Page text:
While advice on raising babies can be found everywhere, tips for parenting tweens, teens, and older kids can be hard to find. Learn important parenting topics for parents raising older kids.
Many parents agree that they felt absolutely lost when they left the hospital with their first newborn baby.
We all share this dumbstruck wait-what-do-I-do-with-this look on our face as we are wheeled to the car holding our tiny fragile human that relies on us to live.
Luckily, new parents are equipped with two amazing tools.
First, whether we realized it at the time or not, motherhood comes with a host of natural maternal instincts. I never felt closer to nature than when my baby instinctively knew I was his mother.
It takes time to understand these new attachments and gut feelings, but we have science in our corner, walking us through these beautiful, yet overwhelming times.
Secondly, we have more advice than we know what to do with.
We have family and friends, Google, and tons of books – including the classic motherhood guide What to Expect When You’re Expecting.
While we have many resources on diapers, nursing, and sleep training, no one seems to prepare us for what to expect 10 or so years down the line – when the real chaos happens.
What to Expect 10 Years Later
When your children get older, simply “keeping them alive” will not cut it.
Children need to be taught values, life lessons, and social skills. No pressure!
Although you will undoubtedly feel unqualified at times, your parenting duties will start to include responsibilities that resemble those of a teacher, prison warden, chauffer, therapist, and so much more.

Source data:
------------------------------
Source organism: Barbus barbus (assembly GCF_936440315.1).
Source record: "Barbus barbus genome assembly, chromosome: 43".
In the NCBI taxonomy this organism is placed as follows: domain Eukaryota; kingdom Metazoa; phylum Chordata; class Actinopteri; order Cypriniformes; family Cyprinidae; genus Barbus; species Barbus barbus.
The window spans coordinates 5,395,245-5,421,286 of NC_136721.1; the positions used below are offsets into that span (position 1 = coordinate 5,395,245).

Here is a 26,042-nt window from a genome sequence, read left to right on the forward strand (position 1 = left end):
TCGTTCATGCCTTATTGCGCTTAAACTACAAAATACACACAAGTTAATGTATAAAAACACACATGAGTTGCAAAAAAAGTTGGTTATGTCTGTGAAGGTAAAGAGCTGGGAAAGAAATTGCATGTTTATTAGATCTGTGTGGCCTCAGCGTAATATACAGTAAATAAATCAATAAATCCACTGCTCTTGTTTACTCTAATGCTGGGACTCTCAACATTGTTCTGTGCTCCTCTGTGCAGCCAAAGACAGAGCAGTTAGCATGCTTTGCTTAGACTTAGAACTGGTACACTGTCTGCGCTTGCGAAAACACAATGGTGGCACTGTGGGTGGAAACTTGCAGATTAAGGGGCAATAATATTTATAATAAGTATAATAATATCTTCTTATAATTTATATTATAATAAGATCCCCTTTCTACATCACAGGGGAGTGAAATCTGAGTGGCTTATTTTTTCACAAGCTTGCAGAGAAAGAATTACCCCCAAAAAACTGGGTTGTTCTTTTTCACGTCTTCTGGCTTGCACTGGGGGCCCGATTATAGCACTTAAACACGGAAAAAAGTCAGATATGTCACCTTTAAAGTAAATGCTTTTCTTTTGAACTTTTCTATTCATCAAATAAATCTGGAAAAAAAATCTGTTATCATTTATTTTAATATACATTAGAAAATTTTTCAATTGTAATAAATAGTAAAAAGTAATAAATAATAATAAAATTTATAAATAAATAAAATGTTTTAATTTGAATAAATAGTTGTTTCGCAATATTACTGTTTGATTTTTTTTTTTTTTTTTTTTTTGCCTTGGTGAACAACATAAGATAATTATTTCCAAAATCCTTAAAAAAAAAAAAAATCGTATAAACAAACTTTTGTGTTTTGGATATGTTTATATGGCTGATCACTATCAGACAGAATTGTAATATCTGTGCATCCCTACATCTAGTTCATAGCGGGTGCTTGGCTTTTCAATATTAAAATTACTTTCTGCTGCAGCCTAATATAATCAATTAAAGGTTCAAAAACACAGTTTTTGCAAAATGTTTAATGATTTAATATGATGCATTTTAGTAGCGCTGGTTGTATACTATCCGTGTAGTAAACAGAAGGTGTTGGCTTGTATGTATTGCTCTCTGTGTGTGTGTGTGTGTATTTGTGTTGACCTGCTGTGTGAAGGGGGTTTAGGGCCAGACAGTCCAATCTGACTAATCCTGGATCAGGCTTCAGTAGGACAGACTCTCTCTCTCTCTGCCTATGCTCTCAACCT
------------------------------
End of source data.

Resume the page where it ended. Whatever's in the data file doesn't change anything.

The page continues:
Luckily, if you raise your kids with love in your heart, you are probably already teaching them these important lessons and values.
However, if you feel that you need a little extra support, follow these simple tips for parenting tweens, teens, and kids of all ages.
7 Essential Chapters for Kids
While parenting it NOT one size fits all, consider this your virtual parenting 101 book on raising older kids.
These 7 chapters, paired with your own parental instincts, will help you navigate the complexities of raising tweens, teens, and older kids.
1) Acts of Kindness
If my 30 plus years on this blue planet taught me anything, it is this:
I do not want to raise children who are jerks.
I want to raise kids that lift up other kids.
You can imbed kindness in your child by encouraging them to perform Random Acts of Kindness.
Teaching your child about kindness not only helps others, it helps your child.
Random acts of kindness produce endorphins, the brain’s natural painkiller.
Dartmouth College found that kind people have 23% less cortisol (the stress hormone) and age two times slower than the average population.
Click here for 20 Free Random Acts of Kindness for Kids.
2) Lessons in Honesty
Kids are literally wired to lie. It’s built into their developing mind to go to extremes to avoid consequences.
Dr. William Klemm, an author and a senior professor of Neuroscience at Texas A&M University, believes that children are naturally dishonorable. He suggests that parents must teach their kids the meaning of honesty.
If your child has lied or has tried to deceive you, it is important to remember that it is normal childhood behavior.